MEPS 352:145-159 (2007)  -  DOI: https://doi.org/10.3354/meps07131

Spatial and temporal variability in juvenile bivalve dispersal: effects of sediment transport and flow regime

Heather L. Hunt1,*, Marie-Josée Maltais1, David C. Fugate2,3, Robert J. Chant2

1Biology Department, University of New Brunswick, PO Box 5050, Saint John, New Brunswick E2L 4L5, Canada
2Institute of Marine and Coastal Sciences, Rutgers University, 71 Dudley Rd., New Brunswick, New Jersey 08901-8521, USA
3Present address: Department of Marine and Ecological Sciences, Florida Gulf Coast University, 10501 FGCU Blvd. South, Fort Myers, Florida 33965, USA

ABSTRACT: Many species of benthic marine invertebrates, including bivalves, continue to disperse as juveniles (post-settlement). This dispersal has the potential to alter patterns set up at the time of settlement. Great spatial and temporal variability in rates of dispersal of juvenile bivalves has been observed in the field. We made synoptic measurements of current speeds and rates of bedload transport of sediment and dispersal of juvenile bivalves in the Navesink estuary, New Jersey, USA to examine the contribution of spatial and temporal variation in current speed to dispersal patterns. Daily rates of juvenile bivalve dispersal were high and varied strongly across sites. Bivalve dispersal was positively related to rates of sediment transport and current velocities, but not significantly to ambient density of bivalves. Variability in bivalve dispersal across dates was considerably less than that across sites, likely because tidal current speeds varied less by date than by site. The strong relationship between bivalve dispersal and sediment transport and velocity suggests that dispersal of the bivalve species in this estuary is initiated by sediment transport.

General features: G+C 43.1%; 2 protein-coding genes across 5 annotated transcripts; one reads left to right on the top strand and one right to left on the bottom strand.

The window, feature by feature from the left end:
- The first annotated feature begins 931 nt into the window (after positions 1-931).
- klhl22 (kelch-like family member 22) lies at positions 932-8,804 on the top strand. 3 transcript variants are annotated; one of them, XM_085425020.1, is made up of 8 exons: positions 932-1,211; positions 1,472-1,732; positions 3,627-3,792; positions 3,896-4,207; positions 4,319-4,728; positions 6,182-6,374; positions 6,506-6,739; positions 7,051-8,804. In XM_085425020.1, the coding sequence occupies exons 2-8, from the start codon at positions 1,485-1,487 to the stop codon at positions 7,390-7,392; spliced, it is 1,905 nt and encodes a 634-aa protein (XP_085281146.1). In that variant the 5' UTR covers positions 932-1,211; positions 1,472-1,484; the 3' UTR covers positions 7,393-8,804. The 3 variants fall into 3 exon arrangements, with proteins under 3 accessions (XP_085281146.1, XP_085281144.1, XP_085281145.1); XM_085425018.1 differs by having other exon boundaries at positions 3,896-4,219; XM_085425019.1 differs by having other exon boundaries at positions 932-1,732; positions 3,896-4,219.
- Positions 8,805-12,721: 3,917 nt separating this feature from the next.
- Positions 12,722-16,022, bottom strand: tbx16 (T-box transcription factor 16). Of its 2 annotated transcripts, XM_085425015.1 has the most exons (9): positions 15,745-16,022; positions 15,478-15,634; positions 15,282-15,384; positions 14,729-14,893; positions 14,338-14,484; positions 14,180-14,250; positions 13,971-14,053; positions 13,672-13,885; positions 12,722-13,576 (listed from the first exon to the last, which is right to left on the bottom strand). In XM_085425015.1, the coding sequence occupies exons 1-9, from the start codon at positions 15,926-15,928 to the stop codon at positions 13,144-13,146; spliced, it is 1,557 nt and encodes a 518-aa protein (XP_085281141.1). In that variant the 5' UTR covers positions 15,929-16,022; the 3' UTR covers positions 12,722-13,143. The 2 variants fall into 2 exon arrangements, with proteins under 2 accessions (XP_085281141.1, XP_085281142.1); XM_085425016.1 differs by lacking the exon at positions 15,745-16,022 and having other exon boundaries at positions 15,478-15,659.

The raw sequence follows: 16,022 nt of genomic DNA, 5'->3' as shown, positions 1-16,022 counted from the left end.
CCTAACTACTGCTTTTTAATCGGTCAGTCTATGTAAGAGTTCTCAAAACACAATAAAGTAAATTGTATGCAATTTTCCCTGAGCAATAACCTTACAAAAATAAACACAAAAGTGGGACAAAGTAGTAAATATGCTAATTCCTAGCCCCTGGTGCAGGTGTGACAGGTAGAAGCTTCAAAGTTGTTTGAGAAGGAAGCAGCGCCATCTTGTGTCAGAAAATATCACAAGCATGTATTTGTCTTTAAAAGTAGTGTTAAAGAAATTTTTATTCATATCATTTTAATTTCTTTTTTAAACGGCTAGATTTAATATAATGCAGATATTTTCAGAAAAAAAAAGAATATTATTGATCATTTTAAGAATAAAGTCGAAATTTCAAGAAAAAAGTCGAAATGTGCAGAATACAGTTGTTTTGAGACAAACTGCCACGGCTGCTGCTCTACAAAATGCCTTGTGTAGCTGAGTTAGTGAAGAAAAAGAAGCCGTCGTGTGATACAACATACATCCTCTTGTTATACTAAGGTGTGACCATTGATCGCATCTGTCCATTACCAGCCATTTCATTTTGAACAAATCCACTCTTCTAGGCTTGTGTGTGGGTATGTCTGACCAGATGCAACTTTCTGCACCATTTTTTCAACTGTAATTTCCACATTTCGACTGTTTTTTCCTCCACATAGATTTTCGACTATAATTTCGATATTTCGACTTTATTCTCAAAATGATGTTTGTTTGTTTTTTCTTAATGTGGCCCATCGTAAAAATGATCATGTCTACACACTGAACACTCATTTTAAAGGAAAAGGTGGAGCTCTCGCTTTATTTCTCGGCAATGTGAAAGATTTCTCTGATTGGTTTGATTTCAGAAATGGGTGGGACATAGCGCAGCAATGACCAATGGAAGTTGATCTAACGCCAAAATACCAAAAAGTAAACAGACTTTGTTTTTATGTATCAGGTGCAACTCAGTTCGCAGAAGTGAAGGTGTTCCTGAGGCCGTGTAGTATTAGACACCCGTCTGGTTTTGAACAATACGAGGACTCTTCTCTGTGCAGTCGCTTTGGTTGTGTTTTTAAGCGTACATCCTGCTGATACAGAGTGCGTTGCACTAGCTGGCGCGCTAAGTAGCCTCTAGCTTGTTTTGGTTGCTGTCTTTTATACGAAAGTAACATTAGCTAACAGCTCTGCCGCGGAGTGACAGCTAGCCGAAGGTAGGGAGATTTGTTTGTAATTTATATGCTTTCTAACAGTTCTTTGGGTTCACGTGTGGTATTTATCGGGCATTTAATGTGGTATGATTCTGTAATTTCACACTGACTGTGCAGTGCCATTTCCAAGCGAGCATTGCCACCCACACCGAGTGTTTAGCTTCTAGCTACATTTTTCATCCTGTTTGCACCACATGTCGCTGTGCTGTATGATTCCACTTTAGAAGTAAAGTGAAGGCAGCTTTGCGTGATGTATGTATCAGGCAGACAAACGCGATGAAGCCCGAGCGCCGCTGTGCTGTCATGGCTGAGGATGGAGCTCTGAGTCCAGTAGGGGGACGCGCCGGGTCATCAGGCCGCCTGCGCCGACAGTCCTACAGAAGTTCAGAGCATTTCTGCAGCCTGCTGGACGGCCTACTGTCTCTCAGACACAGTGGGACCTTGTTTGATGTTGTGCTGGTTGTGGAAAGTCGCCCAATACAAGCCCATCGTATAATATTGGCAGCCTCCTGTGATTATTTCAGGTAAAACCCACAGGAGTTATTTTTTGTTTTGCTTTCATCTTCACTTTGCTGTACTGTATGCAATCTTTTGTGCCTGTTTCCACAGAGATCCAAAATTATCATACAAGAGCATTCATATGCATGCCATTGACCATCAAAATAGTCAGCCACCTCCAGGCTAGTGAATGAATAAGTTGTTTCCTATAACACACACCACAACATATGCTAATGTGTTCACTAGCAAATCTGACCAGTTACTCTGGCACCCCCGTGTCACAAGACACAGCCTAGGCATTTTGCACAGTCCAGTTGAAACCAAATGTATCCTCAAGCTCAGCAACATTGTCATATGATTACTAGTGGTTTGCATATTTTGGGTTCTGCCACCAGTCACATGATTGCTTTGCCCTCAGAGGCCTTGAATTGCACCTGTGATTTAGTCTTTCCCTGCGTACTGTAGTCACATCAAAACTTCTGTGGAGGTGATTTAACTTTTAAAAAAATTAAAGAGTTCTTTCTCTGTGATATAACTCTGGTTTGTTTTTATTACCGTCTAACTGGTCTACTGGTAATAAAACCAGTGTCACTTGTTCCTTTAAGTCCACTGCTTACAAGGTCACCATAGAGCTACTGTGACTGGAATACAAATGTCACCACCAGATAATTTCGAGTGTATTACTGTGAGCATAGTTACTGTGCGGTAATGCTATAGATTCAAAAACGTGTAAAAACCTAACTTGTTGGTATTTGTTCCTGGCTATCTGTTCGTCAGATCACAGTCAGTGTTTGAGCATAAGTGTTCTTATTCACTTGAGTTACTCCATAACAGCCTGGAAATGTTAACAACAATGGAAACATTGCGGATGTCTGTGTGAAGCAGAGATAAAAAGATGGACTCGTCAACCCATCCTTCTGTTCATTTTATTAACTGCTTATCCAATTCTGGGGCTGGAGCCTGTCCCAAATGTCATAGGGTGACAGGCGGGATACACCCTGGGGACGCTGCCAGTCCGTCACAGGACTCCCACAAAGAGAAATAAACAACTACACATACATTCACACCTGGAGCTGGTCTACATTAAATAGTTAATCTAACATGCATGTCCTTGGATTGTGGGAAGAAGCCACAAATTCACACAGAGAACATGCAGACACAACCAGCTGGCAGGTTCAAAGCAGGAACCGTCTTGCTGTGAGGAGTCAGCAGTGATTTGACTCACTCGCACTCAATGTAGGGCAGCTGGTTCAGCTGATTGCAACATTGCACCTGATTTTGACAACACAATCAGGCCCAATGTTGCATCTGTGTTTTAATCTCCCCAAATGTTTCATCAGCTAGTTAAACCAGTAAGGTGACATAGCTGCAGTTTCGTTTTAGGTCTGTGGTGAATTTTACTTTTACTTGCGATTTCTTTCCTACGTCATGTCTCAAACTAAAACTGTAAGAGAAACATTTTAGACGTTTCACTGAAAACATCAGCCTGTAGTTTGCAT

KEY WORDS: Juvenile dispersal · Recruitment · Bivalves · Sediment transport · Shear velocity


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Cite this article as: Hunt HL, Maltais M, Fugate DC, Chant RJ (2007) Spatial and temporal variability in juvenile bivalve dispersal: effects of sediment transport and flow regime. Mar Ecol Prog Ser 352:145-159. https://doi.org/10.3354/meps07131

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